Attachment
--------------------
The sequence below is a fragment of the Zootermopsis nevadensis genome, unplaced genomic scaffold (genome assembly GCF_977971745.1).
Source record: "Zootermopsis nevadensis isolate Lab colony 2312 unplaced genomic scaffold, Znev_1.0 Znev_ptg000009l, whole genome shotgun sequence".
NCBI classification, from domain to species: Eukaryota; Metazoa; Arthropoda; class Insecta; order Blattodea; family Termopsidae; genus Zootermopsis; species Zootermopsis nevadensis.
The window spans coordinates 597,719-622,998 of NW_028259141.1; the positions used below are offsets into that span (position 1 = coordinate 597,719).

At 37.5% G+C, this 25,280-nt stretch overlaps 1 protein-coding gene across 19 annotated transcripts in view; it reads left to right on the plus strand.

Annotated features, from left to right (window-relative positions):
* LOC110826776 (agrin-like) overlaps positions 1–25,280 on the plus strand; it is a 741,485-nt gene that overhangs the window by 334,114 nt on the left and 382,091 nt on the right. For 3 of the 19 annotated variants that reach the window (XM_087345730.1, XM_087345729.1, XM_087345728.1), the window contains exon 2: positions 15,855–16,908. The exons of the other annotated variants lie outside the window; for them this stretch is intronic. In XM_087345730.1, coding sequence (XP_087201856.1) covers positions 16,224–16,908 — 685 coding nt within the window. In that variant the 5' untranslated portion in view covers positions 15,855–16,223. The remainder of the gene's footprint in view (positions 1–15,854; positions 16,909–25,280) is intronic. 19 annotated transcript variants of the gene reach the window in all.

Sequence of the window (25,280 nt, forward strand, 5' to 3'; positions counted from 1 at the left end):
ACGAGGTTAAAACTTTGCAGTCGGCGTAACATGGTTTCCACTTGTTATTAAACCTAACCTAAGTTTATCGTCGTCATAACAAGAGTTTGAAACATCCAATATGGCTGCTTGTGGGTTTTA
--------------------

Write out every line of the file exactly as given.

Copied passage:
The sequence below is a fragment of the Zootermopsis nevadensis genome, unplaced genomic scaffold (genome assembly GCF_977971745.1).
Source record: "Zootermopsis nevadensis isolate Lab colony 2312 unplaced genomic scaffold, Znev_1.0 Znev_ptg000009l, whole genome shotgun sequence".
NCBI classification, from domain to species: Eukaryota; Metazoa; Arthropoda; class Insecta; order Blattodea; family Termopsidae; genus Zootermopsis; species Zootermopsis nevadensis.
The window spans coordinates 597,719-622,998 of NW_028259141.1; the positions used below are offsets into that span (position 1 = coordinate 597,719).

At 37.5% G+C, this 25,280-nt stretch overlaps 1 protein-coding gene across 19 annotated transcripts in view; it reads left to right on the plus strand.

Annotated features, from left to right (window-relative positions):
* LOC110826776 (agrin-like) overlaps positions 1–25,280 on the plus strand; it is a 741,485-nt gene that overhangs the window by 334,114 nt on the left and 382,091 nt on the right. For 3 of the 19 annotated variants that reach the window (XM_087345730.1, XM_087345729.1, XM_087345728.1), the window contains exon 2: positions 15,855–16,908. The exons of the other annotated variants lie outside the window; for them this stretch is intronic. In XM_087345730.1, coding sequence (XP_087201856.1) covers positions 16,224–16,908 — 685 coding nt within the window. In that variant the 5' untranslated portion in view covers positions 15,855–16,223. The remainder of the gene's footprint in view (positions 1–15,854; positions 16,909–25,280) is intronic. 19 annotated transcript variants of the gene reach the window in all.

Sequence of the window (25,280 nt, forward strand, 5' to 3'; positions counted from 1 at the left end):
ACGAGGTTAAAACTTTGCAGTCGGCGTAACATGGTTTCCACTTGTTATTAAACCTAACCTAAGTTTATCGTCGTCATAACAAGAGTTTGAAACATCCAATATGGCTGCTTGTGGGTTTTA